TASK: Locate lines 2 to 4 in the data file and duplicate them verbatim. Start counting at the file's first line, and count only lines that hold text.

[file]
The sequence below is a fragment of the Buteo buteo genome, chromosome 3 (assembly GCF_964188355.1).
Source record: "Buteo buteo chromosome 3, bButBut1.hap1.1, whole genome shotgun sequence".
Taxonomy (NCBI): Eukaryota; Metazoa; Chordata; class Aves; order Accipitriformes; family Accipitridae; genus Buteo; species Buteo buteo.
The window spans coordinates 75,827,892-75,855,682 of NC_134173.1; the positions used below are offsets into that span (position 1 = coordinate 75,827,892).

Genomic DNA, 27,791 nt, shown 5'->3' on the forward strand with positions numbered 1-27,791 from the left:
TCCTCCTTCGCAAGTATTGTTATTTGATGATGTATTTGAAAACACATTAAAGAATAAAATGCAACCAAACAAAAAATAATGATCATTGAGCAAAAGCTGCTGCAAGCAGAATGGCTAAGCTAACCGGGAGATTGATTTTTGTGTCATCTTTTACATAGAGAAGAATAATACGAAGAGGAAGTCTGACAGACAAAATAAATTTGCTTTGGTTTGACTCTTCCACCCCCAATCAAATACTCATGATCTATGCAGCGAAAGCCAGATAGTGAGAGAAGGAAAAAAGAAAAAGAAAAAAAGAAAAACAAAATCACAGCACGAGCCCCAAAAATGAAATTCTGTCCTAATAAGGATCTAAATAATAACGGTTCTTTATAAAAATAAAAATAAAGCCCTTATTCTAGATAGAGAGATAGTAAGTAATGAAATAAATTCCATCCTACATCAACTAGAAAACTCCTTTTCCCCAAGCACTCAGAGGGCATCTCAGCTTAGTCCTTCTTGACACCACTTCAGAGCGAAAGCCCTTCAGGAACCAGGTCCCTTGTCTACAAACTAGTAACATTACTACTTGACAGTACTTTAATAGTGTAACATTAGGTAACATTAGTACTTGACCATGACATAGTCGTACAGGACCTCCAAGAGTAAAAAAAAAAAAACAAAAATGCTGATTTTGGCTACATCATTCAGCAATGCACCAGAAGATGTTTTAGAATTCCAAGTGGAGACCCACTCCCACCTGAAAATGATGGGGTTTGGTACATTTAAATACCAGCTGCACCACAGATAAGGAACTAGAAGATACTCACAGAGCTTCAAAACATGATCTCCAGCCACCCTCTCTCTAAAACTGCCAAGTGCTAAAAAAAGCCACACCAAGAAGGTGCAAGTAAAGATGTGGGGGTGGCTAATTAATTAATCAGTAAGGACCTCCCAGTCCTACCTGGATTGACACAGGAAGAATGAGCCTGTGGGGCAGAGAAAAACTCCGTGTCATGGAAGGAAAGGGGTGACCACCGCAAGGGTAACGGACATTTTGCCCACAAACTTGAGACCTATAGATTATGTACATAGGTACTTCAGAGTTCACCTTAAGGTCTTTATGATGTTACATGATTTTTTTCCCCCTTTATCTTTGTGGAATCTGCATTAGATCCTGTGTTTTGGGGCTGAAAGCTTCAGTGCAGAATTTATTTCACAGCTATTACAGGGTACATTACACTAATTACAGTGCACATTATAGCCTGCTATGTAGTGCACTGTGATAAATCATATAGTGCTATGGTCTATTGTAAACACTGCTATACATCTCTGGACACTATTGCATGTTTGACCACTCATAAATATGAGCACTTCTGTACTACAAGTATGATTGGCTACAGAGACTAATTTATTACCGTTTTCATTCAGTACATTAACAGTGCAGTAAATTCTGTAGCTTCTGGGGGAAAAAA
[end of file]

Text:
Source record: "Buteo buteo chromosome 3, bButBut1.hap1.1, whole genome shotgun sequence".
Taxonomy (NCBI): Eukaryota; Metazoa; Chordata; class Aves; order Accipitriformes; family Accipitridae; genus Buteo; species Buteo buteo.
The window spans coordinates 75,827,892-75,855,682 of NC_134173.1; the positions used below are offsets into that span (position 1 = coordinate 75,827,892).